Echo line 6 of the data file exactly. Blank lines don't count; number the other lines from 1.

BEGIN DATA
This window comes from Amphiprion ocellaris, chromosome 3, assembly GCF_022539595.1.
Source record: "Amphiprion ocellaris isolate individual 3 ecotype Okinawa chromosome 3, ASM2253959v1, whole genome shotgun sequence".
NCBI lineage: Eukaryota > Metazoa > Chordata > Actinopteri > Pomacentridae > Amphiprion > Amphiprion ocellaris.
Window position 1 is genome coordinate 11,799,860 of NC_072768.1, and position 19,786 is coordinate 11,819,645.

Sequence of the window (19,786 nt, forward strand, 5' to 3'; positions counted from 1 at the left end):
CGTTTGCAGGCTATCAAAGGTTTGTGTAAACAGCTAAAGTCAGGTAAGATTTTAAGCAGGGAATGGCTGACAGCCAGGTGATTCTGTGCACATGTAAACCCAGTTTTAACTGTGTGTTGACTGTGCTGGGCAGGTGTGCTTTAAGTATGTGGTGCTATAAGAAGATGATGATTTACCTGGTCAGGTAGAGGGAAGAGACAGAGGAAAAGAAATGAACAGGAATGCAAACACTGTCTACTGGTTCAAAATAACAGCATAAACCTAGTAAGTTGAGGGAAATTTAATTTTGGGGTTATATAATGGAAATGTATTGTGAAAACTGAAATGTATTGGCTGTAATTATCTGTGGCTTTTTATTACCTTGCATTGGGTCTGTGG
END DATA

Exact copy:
CGTTTGCAGGCTATCAAAGGTTTGTGTAAACAGCTAAAGTCAGGTAAGATTTTAAGCAGGGAATGGCTGACAGCCAGGTGATTCTGTGCACATGTAAACCCAGTTTTAACTGTGTGTTGACTGTGCTGGGCAGGTGTGCTTTAAGTATGTGGTGCTATAAGAAGATGATGATTTACCTGGTCAGGTAGAGGGAAGAGACAGAGGAAAAGAAATGAACAGGAATGCAAACACTGTCTACTGGTTCAAAATAACAGCATAAACCTAGTAAGTTGAGGGAAATTTAATTTTGGGGTTATATAATGGAAATGTATTGTGAAAACTGAAATGTATTGGCTGTAATTATCTGTGGCTTTTTATTACCTTGCATTGGGTCTGTGG